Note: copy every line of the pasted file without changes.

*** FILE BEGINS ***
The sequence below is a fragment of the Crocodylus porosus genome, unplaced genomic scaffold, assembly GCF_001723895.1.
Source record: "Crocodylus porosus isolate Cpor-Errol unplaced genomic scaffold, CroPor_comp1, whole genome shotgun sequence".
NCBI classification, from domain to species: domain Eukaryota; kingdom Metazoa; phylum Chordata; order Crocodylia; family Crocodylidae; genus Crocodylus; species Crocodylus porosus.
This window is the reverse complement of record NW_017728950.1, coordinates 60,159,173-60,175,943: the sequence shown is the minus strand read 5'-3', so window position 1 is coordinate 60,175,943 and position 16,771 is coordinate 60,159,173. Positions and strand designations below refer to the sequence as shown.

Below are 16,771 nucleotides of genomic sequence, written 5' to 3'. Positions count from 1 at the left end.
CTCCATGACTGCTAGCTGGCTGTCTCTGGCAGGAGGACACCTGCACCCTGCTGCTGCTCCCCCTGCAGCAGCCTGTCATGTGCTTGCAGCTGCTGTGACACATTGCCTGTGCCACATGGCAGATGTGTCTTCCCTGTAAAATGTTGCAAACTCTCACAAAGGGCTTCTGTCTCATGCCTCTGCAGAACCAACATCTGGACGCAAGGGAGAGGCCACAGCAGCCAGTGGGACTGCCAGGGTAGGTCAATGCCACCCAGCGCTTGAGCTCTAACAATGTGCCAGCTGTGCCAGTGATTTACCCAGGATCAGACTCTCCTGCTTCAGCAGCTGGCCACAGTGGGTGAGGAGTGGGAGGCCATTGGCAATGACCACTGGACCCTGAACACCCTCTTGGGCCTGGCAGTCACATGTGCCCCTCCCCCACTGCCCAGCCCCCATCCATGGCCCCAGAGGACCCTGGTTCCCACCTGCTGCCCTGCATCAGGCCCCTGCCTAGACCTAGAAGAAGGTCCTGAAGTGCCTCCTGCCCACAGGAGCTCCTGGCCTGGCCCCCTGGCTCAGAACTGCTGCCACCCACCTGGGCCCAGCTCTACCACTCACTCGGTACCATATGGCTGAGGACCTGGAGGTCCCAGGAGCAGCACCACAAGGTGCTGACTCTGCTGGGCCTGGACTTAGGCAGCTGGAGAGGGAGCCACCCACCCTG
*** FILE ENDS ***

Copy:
The sequence below is a fragment of the Crocodylus porosus genome, unplaced genomic scaffold, assembly GCF_001723895.1.
Source record: "Crocodylus porosus isolate Cpor-Errol unplaced genomic scaffold, CroPor_comp1, whole genome shotgun sequence".
NCBI classification, from domain to species: domain Eukaryota; kingdom Metazoa; phylum Chordata; order Crocodylia; family Crocodylidae; genus Crocodylus; species Crocodylus porosus.
This window is the reverse complement of record NW_017728950.1, coordinates 60,159,173-60,175,943: the sequence shown is the minus strand read 5'-3', so window position 1 is coordinate 60,175,943 and position 16,771 is coordinate 60,159,173. Positions and strand designations below refer to the sequence as shown.

Below are 16,771 nucleotides of genomic sequence, written 5' to 3'. Positions count from 1 at the left end.
CTCCATGACTGCTAGCTGGCTGTCTCTGGCAGGAGGACACCTGCACCCTGCTGCTGCTCCCCCTGCAGCAGCCTGTCATGTGCTTGCAGCTGCTGTGACACATTGCCTGTGCCACATGGCAGATGTGTCTTCCCTGTAAAATGTTGCAAACTCTCACAAAGGGCTTCTGTCTCATGCCTCTGCAGAACCAACATCTGGACGCAAGGGAGAGGCCACAGCAGCCAGTGGGACTGCCAGGGTAGGTCAATGCCACCCAGCGCTTGAGCTCTAACAATGTGCCAGCTGTGCCAGTGATTTACCCAGGATCAGACTCTCCTGCTTCAGCAGCTGGCCACAGTGGGTGAGGAGTGGGAGGCCATTGGCAATGACCACTGGACCCTGAACACCCTCTTGGGCCTGGCAGTCACATGTGCCCCTCCCCCACTGCCCAGCCCCCATCCATGGCCCCAGAGGACCCTGGTTCCCACCTGCTGCCCTGCATCAGGCCCCTGCCTAGACCTAGAAGAAGGTCCTGAAGTGCCTCCTGCCCACAGGAGCTCCTGGCCTGGCCCCCTGGCTCAGAACTGCTGCCACCCACCTGGGCCCAGCTCTACCACTCACTCGGTACCATATGGCTGAGGACCTGGAGGTCCCAGGAGCAGCACCACAAGGTGCTGACTCTGCTGGGCCTGGACTTAGGCAGCTGGAGAGGGAGCCACCCACCCTG